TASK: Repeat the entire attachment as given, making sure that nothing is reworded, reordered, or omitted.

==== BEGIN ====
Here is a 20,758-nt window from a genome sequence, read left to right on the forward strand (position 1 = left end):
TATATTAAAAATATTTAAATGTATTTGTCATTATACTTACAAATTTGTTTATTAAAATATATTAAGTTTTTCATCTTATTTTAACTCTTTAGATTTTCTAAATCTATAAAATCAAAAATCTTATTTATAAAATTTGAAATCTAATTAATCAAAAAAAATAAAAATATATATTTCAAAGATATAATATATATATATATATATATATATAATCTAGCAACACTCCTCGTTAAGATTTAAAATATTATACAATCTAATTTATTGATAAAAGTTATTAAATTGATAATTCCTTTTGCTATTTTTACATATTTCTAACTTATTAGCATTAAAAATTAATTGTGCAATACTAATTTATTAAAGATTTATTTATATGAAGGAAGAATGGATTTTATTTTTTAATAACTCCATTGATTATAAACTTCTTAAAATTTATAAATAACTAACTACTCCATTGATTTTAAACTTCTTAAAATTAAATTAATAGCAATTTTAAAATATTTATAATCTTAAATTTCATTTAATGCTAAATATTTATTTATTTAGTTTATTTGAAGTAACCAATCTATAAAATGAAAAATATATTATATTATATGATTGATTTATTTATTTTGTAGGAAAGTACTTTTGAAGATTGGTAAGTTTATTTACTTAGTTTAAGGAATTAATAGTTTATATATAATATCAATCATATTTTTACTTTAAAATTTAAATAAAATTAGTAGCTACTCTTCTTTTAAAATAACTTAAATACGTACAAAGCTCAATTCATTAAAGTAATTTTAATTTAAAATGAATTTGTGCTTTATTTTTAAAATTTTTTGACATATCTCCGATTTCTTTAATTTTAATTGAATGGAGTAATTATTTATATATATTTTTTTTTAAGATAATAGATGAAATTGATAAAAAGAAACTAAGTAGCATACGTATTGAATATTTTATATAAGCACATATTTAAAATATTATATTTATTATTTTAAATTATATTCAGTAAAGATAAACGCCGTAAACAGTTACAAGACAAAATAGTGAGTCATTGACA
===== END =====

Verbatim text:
Here is a 20,758-nt window from a genome sequence, read left to right on the forward strand (position 1 = left end):
TATATTAAAAATATTTAAATGTATTTGTCATTATACTTACAAATTTGTTTATTAAAATATATTAAGTTTTTCATCTTATTTTAACTCTTTAGATTTTCTAAATCTATAAAATCAAAAATCTTATTTATAAAATTTGAAATCTAATTAATCAAAAAAAATAAAAATATATATTTCAAAGATATAATATATATATATATATATATATATAATCTAGCAACACTCCTCGTTAAGATTTAAAATATTATACAATCTAATTTATTGATAAAAGTTATTAAATTGATAATTCCTTTTGCTATTTTTACATATTTCTAACTTATTAGCATTAAAAATTAATTGTGCAATACTAATTTATTAAAGATTTATTTATATGAAGGAAGAATGGATTTTATTTTTTAATAACTCCATTGATTATAAACTTCTTAAAATTTATAAATAACTAACTACTCCATTGATTTTAAACTTCTTAAAATTAAATTAATAGCAATTTTAAAATATTTATAATCTTAAATTTCATTTAATGCTAAATATTTATTTATTTAGTTTATTTGAAGTAACCAATCTATAAAATGAAAAATATATTATATTATATGATTGATTTATTTATTTTGTAGGAAAGTACTTTTGAAGATTGGTAAGTTTATTTACTTAGTTTAAGGAATTAATAGTTTATATATAATATCAATCATATTTTTACTTTAAAATTTAAATAAAATTAGTAGCTACTCTTCTTTTAAAATAACTTAAATACGTACAAAGCTCAATTCATTAAAGTAATTTTAATTTAAAATGAATTTGTGCTTTATTTTTAAAATTTTTTGACATATCTCCGATTTCTTTAATTTTAATTGAATGGAGTAATTATTTATATATATTTTTTTTTAAGATAATAGATGAAATTGATAAAAAGAAACTAAGTAGCATACGTATTGAATATTTTATATAAGCACATATTTAAAATATTATATTTATTATTTTAAATTATATTCAGTAAAGATAAACGCCGTAAACAGTTACAAGACAAAATAGTGAGTCATTGACA